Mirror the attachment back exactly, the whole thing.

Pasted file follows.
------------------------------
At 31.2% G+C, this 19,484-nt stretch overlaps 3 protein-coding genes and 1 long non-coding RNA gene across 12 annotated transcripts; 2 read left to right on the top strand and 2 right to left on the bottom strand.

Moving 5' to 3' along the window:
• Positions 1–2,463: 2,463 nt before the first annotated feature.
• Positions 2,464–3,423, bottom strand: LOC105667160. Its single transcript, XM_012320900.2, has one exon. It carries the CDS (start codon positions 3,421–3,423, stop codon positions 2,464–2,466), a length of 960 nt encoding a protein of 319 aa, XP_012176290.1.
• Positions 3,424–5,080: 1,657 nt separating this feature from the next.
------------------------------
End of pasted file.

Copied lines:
At 31.2% G+C, this 19,484-nt stretch overlaps 3 protein-coding genes and 1 long non-coding RNA gene across 12 annotated transcripts; 2 read left to right on the top strand and 2 right to left on the bottom strand.

Moving 5' to 3' along the window:
• Positions 1–2,463: 2,463 nt before the first annotated feature.
• Positions 2,464–3,423, bottom strand: LOC105667160. Its single transcript, XM_012320900.2, has one exon. It carries the CDS (start codon positions 3,421–3,423, stop codon positions 2,464–2,466), a length of 960 nt encoding a protein of 319 aa, XP_012176290.1.
• Positions 3,424–5,080: 1,657 nt separating this feature from the next.